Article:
Saturday, November 21, 2009
Islamic-start the U.S. Coming to Columbus
By Republika Newsroom
Raleigh - An exhibition exploring the North Carolina early Islamic heritage and their contribution in building America.
Exhibition at Shaw University Mosque on Sunday (23/11) and was denied the hypothesis that the Muslims first came to the U.S. in the 1960s, or that the earliest among them was an African-American who converted to Islam as a retired boxer, or black activists.
The exhibition, "Muslims in America," shows that Muslim explorers may have preceded Christopher Columbus and that the Muslims fought in every U.S. war since the Revolutionary War. Census records show that 584 soldiers by the end of Muhammad's name (spelled 33 different ways) fought in World War I.
More than 200 visitors adults and children witnessed the letters, photographs, and gravestones as evidence of Islam before the arrival of Columbus. They also read that North Carolina is home to one of the slaves of the most famous Muslim, Omar Ibn Sayyid from Fayetteville.
"I learned about this in college but I do not know the role of North Carolina," said Jamaal Albany, a teacher at Al-Iman, a Muslim school in Raleigh, who brought some of the students in sixth grade and seventh to the exhibition. "It's incredible."
The exhibition was the idea of Amir Muhammad, a Washington historian researching his own family roots in Georgia, a dozen years ago and it found traces of the past is forgotten Muslims, who formed the West African Muslims who brought to this country as slaves.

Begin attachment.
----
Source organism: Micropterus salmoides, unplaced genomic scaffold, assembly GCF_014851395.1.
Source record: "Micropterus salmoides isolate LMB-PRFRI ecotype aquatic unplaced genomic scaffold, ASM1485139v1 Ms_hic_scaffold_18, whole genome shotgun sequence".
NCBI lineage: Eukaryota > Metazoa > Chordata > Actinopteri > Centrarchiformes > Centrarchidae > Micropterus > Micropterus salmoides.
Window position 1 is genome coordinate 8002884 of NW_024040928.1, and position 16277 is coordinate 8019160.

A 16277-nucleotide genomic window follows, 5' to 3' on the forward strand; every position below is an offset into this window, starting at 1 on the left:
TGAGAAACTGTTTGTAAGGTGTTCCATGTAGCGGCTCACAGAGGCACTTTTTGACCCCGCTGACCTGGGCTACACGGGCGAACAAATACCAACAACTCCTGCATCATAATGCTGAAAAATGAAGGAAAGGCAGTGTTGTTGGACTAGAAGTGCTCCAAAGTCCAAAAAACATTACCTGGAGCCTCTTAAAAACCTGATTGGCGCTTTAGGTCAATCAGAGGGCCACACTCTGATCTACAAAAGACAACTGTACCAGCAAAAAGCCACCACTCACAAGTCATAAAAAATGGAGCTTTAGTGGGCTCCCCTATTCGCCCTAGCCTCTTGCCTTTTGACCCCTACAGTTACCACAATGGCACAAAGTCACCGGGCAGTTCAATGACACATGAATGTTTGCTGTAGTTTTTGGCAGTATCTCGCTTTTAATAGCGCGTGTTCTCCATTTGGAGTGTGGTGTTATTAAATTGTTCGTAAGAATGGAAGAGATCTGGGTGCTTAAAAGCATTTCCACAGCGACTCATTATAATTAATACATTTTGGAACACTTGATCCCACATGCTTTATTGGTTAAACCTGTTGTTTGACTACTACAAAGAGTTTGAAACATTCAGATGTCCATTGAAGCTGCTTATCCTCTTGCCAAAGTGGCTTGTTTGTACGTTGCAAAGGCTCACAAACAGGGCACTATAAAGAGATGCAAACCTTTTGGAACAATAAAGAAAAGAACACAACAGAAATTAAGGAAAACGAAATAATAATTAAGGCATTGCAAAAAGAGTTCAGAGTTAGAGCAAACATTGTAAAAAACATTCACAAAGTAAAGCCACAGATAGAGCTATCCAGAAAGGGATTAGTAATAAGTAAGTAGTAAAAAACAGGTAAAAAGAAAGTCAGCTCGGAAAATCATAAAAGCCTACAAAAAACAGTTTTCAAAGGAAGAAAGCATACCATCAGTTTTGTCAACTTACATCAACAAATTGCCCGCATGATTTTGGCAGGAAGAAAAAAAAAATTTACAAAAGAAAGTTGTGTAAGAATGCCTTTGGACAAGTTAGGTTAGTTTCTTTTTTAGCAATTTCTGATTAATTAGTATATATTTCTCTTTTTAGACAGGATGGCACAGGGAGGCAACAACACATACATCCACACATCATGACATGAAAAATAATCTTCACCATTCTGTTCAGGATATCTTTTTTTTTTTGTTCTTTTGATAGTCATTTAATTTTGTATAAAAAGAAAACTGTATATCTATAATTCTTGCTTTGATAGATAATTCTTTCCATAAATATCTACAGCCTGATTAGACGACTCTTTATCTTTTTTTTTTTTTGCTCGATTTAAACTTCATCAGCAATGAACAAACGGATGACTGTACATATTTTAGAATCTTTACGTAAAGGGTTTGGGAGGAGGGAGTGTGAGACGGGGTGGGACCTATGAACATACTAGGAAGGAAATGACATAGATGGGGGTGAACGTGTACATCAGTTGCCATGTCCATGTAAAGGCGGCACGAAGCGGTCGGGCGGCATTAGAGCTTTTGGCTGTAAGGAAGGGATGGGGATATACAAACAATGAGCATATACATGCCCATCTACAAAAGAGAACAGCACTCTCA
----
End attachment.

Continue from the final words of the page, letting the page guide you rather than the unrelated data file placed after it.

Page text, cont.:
"We're part of American society," said Muhammad. "That does not begin with the Nation of Islam, and it does not come with a wave of immigrants in the 1960s," said Muhammad.
Muhammad had brought poster board from Maine to California, stopping at every town to tour for a few hours. Original portraits and some rare artifacts form an exhibition at the Smithsonian 4 years ago.
The contribution of North Carolina in the history of American Muslims may have started with Sayyid, who was born in a country that is now called with Senegal in 1770. He is a Muslim scholar who read and write in Arabic. He made at age 37 and arrived in Charleston, SC, in 1807.
Four years later, he fled to Fayetteville and, after some time in jail, pushing James Owen, a general in the state militia, to buy it. Impressed by Sayyid, Owen bought the Qur'an translation in English so that Sayyid and learn English Bansa better. All of this Sayyid himself in his autobiography written with the Arabic language.
"This is the brothers whose history we never knew," said Ali Haji Abdul Malik from Raleigh, who was present to witness the exhibition. "Now they began to be recognized."
While historians may argue that most Muslims are not slaves, it is clear that the early leaders of the United States open to the Islamic world and treating them with respect. Features that showed a letter written by George Washington to the King of Morocco and the peace treaty signed by John Adams and Thomas Jefferson between the U.S. and Morocco. IOL / no / taq